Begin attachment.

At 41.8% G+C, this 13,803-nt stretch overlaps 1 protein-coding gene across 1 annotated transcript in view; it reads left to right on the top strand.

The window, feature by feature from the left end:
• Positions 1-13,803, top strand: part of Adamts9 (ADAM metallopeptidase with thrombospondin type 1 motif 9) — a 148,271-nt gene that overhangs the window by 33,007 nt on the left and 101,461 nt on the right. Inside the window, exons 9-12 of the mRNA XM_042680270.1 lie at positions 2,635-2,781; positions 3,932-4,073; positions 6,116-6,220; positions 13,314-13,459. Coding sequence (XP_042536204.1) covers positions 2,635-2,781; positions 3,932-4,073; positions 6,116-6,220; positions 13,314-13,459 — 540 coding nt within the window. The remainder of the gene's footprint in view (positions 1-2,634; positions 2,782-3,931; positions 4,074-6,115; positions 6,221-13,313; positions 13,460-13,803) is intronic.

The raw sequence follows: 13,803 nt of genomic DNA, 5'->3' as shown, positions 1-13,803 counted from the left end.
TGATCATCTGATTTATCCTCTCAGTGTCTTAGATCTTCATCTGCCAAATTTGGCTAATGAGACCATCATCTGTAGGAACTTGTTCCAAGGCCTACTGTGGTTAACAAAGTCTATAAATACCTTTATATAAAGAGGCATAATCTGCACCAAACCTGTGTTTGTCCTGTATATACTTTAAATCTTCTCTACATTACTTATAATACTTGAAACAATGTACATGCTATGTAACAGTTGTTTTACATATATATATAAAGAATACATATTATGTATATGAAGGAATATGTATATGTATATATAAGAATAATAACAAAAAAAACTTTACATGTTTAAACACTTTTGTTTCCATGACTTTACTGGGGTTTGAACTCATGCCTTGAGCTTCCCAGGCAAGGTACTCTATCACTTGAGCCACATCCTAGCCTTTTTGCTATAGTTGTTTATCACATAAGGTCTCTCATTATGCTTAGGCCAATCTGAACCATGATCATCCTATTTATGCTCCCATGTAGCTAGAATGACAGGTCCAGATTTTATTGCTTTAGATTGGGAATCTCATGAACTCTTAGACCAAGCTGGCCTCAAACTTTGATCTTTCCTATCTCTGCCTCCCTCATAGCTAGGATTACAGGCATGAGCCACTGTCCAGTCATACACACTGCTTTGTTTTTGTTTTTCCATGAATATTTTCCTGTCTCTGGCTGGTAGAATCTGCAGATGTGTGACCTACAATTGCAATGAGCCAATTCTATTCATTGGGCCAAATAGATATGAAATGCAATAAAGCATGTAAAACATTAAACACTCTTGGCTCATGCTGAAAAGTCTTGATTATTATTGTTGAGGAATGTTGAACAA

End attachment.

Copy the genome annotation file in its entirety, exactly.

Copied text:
At 41.8% G+C, this 13,803-nt stretch overlaps 1 protein-coding gene across 1 annotated transcript in view; it reads left to right on the top strand.

The window, feature by feature from the left end:
• Positions 1-13,803, top strand: part of Adamts9 (ADAM metallopeptidase with thrombospondin type 1 motif 9) — a 148,271-nt gene that overhangs the window by 33,007 nt on the left and 101,461 nt on the right. Inside the window, exons 9-12 of the mRNA XM_042680270.1 lie at positions 2,635-2,781; positions 3,932-4,073; positions 6,116-6,220; positions 13,314-13,459. Coding sequence (XP_042536204.1) covers positions 2,635-2,781; positions 3,932-4,073; positions 6,116-6,220; positions 13,314-13,459 — 540 coding nt within the window. The remainder of the gene's footprint in view (positions 1-2,634; positions 2,782-3,931; positions 4,074-6,115; positions 6,221-13,313; positions 13,460-13,803) is intronic.

The raw sequence follows: 13,803 nt of genomic DNA, 5'->3' as shown, positions 1-13,803 counted from the left end.
TGATCATCTGATTTATCCTCTCAGTGTCTTAGATCTTCATCTGCCAAATTTGGCTAATGAGACCATCATCTGTAGGAACTTGTTCCAAGGCCTACTGTGGTTAACAAAGTCTATAAATACCTTTATATAAAGAGGCATAATCTGCACCAAACCTGTGTTTGTCCTGTATATACTTTAAATCTTCTCTACATTACTTATAATACTTGAAACAATGTACATGCTATGTAACAGTTGTTTTACATATATATATAAAGAATACATATTATGTATATGAAGGAATATGTATATGTATATATAAGAATAATAACAAAAAAAACTTTACATGTTTAAACACTTTTGTTTCCATGACTTTACTGGGGTTTGAACTCATGCCTTGAGCTTCCCAGGCAAGGTACTCTATCACTTGAGCCACATCCTAGCCTTTTTGCTATAGTTGTTTATCACATAAGGTCTCTCATTATGCTTAGGCCAATCTGAACCATGATCATCCTATTTATGCTCCCATGTAGCTAGAATGACAGGTCCAGATTTTATTGCTTTAGATTGGGAATCTCATGAACTCTTAGACCAAGCTGGCCTCAAACTTTGATCTTTCCTATCTCTGCCTCCCTCATAGCTAGGATTACAGGCATGAGCCACTGTCCAGTCATACACACTGCTTTGTTTTTGTTTTTCCATGAATATTTTCCTGTCTCTGGCTGGTAGAATCTGCAGATGTGTGACCTACAATTGCAATGAGCCAATTCTATTCATTGGGCCAAATAGATATGAAATGCAATAAAGCATGTAAAACATTAAACACTCTTGGCTCATGCTGAAAAGTCTTGATTATTATTGTTGAGGAATGTTGAACAA